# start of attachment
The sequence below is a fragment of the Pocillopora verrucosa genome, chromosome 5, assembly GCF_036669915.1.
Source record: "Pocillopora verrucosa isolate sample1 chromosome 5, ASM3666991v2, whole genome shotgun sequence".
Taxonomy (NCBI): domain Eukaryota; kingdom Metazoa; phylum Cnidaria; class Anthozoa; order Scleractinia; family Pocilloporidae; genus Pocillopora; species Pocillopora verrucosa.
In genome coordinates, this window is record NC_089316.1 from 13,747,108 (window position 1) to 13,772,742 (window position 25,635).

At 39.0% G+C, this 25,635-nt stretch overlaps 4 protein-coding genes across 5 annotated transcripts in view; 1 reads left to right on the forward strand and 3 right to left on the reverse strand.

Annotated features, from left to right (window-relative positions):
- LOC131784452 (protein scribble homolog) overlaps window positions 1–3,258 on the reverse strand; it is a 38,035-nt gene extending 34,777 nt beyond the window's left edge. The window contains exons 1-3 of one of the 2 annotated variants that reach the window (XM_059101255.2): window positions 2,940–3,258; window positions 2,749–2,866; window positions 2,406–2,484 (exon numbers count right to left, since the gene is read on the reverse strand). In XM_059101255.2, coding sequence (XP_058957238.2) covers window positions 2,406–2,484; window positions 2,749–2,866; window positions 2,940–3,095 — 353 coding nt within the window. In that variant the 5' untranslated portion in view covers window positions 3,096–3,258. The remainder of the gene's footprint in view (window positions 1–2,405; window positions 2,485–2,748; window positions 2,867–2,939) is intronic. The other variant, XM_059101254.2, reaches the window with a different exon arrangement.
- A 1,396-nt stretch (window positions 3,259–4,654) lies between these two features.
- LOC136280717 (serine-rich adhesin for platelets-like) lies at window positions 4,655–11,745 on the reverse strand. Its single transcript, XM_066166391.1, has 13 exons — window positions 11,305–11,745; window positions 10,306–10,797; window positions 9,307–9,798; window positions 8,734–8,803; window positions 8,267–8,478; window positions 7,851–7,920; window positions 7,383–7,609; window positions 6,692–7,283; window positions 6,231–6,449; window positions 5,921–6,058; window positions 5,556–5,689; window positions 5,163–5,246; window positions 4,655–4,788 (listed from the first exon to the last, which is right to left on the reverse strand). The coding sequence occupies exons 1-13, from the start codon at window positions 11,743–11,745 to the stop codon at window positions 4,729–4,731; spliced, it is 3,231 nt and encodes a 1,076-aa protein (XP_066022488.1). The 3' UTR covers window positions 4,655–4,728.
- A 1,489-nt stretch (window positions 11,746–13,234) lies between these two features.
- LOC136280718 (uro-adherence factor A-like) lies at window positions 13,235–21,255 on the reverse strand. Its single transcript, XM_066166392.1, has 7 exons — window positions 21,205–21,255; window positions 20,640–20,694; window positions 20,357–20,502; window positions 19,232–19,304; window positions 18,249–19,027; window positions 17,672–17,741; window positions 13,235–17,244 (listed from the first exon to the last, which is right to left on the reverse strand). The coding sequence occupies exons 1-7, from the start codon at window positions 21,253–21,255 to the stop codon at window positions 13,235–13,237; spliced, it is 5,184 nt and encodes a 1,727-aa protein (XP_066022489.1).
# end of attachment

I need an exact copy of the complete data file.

The sequence below is a fragment of the Pocillopora verrucosa genome, chromosome 5, assembly GCF_036669915.1.
Source record: "Pocillopora verrucosa isolate sample1 chromosome 5, ASM3666991v2, whole genome shotgun sequence".
Taxonomy (NCBI): domain Eukaryota; kingdom Metazoa; phylum Cnidaria; class Anthozoa; order Scleractinia; family Pocilloporidae; genus Pocillopora; species Pocillopora verrucosa.
In genome coordinates, this window is record NC_089316.1 from 13,747,108 (window position 1) to 13,772,742 (window position 25,635).

At 39.0% G+C, this 25,635-nt stretch overlaps 4 protein-coding genes across 5 annotated transcripts in view; 1 reads left to right on the forward strand and 3 right to left on the reverse strand.

Annotated features, from left to right (window-relative positions):
- LOC131784452 (protein scribble homolog) overlaps window positions 1–3,258 on the reverse strand; it is a 38,035-nt gene extending 34,777 nt beyond the window's left edge. The window contains exons 1-3 of one of the 2 annotated variants that reach the window (XM_059101255.2): window positions 2,940–3,258; window positions 2,749–2,866; window positions 2,406–2,484 (exon numbers count right to left, since the gene is read on the reverse strand). In XM_059101255.2, coding sequence (XP_058957238.2) covers window positions 2,406–2,484; window positions 2,749–2,866; window positions 2,940–3,095 — 353 coding nt within the window. In that variant the 5' untranslated portion in view covers window positions 3,096–3,258. The remainder of the gene's footprint in view (window positions 1–2,405; window positions 2,485–2,748; window positions 2,867–2,939) is intronic. The other variant, XM_059101254.2, reaches the window with a different exon arrangement.
- A 1,396-nt stretch (window positions 3,259–4,654) lies between these two features.
- LOC136280717 (serine-rich adhesin for platelets-like) lies at window positions 4,655–11,745 on the reverse strand. Its single transcript, XM_066166391.1, has 13 exons — window positions 11,305–11,745; window positions 10,306–10,797; window positions 9,307–9,798; window positions 8,734–8,803; window positions 8,267–8,478; window positions 7,851–7,920; window positions 7,383–7,609; window positions 6,692–7,283; window positions 6,231–6,449; window positions 5,921–6,058; window positions 5,556–5,689; window positions 5,163–5,246; window positions 4,655–4,788 (listed from the first exon to the last, which is right to left on the reverse strand). The coding sequence occupies exons 1-13, from the start codon at window positions 11,743–11,745 to the stop codon at window positions 4,729–4,731; spliced, it is 3,231 nt and encodes a 1,076-aa protein (XP_066022488.1). The 3' UTR covers window positions 4,655–4,728.
- A 1,489-nt stretch (window positions 11,746–13,234) lies between these two features.
- LOC136280718 (uro-adherence factor A-like) lies at window positions 13,235–21,255 on the reverse strand. Its single transcript, XM_066166392.1, has 7 exons — window positions 21,205–21,255; window positions 20,640–20,694; window positions 20,357–20,502; window positions 19,232–19,304; window positions 18,249–19,027; window positions 17,672–17,741; window positions 13,235–17,244 (listed from the first exon to the last, which is right to left on the reverse strand). The coding sequence occupies exons 1-7, from the start codon at window positions 21,253–21,255 to the stop codon at window positions 13,235–13,237; spliced, it is 5,184 nt and encodes a 1,727-aa protein (XP_066022489.1).